A Message from the Chair
ur students have again arrived for fall semester, and the campus pulse quickens after a relatively calm summer of research and preparation. We always take delight in the seasonal changes that take place at ASU, but fall is special. There are fresh expectations and new relationships to form. Now at the middle of the semester, the department has hit its stride and we look forward to Homecoming and the greeting of old and new friends. To be sure, we want to brag about all of the accomplishments of the department and its members Ė but we also look forward to hearing from our alumni and friends. Please let us know either by mail or voice messages.
We would be particularly pleased if you can find time to meet us at our annual Homecoming Reception to be held on Thursday October 25th at the University Club on the ASU campus. Details are given elsewhere in this newsletter. At the Homecoming Reception, we will make special note of the major transitions of faculty, staff and alumni. We will celebrate promotions, the new arrivals, and retirements. I expect that we will also find the opportunity to roast, in a good-natured way, some of our favorite individuals.
The department continues on a very strong trajectory of growth. Undergraduate majors now number 795 reflecting a doubling in size in the last four years (393 majors in fall 2003). This is heavily driven by the huge interest in the biosciences and, in particular, to our newly established concentration in medicinal chemistry. Launched three years ago in fall 2004, our medicinal chemistry program now boasts 250 majors, confirming what we were seeing as an untapped need in our academic offerings. This fall we introduced both an accelerated B.S./M.S. and M.S. degree programs in Biochemistry with an Emphasis in Medicinal Chemistry, which we hope will find similar attraction to bright and ambitious students. In the not too distant future, we can anticipate establishing joint Ph.D./M.D. programs with the medical school that is now developing in downtown Phoenix at the University of Arizona College of Medicine in Phoenix in collaboration with Arizona State University.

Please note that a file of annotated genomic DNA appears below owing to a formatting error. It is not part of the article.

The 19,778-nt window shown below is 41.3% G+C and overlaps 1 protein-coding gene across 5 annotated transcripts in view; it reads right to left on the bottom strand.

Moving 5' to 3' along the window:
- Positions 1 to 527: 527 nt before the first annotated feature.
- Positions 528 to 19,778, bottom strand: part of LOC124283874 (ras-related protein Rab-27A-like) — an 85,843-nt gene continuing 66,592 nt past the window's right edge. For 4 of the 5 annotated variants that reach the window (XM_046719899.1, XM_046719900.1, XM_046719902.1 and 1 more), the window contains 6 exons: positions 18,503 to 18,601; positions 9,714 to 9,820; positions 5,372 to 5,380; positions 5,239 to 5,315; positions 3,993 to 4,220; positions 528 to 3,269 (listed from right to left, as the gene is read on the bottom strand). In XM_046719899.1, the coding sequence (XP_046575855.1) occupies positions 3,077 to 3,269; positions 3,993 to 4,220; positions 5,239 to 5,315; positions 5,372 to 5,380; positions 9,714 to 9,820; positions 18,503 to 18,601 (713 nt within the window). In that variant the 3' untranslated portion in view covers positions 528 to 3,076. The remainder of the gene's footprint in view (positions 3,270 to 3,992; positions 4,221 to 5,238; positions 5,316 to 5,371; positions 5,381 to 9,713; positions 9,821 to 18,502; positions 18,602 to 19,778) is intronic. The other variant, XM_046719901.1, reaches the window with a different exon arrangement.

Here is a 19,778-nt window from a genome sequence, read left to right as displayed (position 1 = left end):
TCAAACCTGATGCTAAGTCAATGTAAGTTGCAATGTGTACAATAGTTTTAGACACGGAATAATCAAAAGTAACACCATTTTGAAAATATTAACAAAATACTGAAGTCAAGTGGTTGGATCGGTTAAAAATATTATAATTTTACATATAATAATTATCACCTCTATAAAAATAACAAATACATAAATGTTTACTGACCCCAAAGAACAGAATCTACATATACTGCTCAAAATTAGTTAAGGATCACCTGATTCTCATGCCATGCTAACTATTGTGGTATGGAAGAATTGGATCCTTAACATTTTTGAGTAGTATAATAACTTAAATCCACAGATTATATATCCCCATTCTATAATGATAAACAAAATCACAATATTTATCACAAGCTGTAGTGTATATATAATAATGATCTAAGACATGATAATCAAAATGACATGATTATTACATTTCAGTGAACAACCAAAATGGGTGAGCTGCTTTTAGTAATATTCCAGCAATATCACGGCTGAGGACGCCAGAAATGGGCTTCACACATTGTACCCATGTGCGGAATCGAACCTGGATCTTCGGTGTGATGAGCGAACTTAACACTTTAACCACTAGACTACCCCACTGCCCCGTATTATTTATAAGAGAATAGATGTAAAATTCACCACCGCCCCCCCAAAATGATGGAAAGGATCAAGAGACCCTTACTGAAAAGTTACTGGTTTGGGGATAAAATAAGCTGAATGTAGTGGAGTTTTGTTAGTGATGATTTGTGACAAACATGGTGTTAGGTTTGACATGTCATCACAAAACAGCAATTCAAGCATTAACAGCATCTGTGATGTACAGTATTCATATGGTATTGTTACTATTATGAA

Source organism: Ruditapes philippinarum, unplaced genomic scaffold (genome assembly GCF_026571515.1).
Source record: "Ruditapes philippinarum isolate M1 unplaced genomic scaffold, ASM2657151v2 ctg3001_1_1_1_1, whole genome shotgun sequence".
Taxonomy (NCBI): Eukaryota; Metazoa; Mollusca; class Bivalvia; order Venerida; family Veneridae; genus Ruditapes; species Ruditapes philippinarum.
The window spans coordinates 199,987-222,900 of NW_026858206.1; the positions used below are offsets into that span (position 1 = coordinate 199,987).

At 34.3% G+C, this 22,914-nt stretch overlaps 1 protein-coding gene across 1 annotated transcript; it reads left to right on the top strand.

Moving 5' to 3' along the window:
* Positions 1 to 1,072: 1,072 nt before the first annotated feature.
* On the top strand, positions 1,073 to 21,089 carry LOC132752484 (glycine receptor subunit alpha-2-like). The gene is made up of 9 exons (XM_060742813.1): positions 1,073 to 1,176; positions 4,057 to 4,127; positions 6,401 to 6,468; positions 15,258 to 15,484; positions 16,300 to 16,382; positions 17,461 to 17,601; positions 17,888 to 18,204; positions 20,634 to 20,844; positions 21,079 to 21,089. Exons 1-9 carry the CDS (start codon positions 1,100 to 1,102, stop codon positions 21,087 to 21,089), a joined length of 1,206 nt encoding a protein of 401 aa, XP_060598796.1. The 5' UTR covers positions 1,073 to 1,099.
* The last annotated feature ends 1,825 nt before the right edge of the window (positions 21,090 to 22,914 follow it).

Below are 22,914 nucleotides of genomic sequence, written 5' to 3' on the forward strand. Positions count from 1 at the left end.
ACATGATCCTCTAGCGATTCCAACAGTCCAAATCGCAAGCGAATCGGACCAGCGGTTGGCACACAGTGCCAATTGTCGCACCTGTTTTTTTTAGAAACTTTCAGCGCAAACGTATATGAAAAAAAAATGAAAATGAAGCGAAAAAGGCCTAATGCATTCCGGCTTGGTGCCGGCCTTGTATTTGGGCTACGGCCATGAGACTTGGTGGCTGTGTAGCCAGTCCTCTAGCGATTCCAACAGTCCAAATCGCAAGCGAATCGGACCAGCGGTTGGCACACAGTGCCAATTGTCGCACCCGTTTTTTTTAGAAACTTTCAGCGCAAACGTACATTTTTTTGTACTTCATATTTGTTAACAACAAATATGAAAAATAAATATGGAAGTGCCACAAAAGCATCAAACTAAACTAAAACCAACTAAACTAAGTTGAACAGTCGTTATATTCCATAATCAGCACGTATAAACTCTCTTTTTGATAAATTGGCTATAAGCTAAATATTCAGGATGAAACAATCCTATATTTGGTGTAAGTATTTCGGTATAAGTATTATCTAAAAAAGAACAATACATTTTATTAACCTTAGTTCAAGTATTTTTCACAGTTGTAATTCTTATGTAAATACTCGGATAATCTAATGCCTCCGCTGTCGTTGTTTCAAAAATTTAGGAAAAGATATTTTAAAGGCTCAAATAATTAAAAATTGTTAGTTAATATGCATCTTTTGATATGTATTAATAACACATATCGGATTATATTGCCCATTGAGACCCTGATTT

The departmentís other areas of excellence remain strong. These include photosynthesis and bioenergy, physical and materials chemistry, new innovations in analytical chemistry, and environmental and geo chemistry. Research expenditures are now about $10M per year, which places us 28th nationally in the National Science Foundationís latest assessment of the top 100 chemistry departments in the U.S. (2002-2005). In large part, our research strength is due to the excellence of our 148 graduate students and 25+ postdoctoral research associates.
Our faculty now number 50, which include 44 tenured/tenure track faculty, 5 lecturers and 1 clinical professor and continues to grow. Since fall 2006 we have added Drs. Anne Jones, Yan Liu, Arjan van der Vaart, Andrew Chizmeshya and Kirstin Hendrickson-Magee to the faculty, and we are looking forward to the arrival of at least one more faculty member in January.
The department finds itself central to many university-wide initiatives including the Biodesign Institute, the Global Institute of Sustainability and the School of Sustainability. The department has formed critical collaborations with the Department of Physics on nanotechnology, the School of Life Sciences on many areas of bioscience, the School of Earth and Space Exploration and the newly established School of Materials. The science and creativity to be found in chemistry and biochemistry is essential for the success of many of these enterprises, which is why most of our faculty are found in collaborations that cut across department, school and college boundaries. To be sure, we are energized by these connections and the central roles that we are playing. Please visit our web site at http://chemistry.asu.edu or contact me (480-965-4430 or WPetuskey@asu.edu) to learn about what we are doing. Better yet, please come to our Homecoming Reception on October 25th.
With best regards,
Chair and Professor
Chemistry and Biochemistry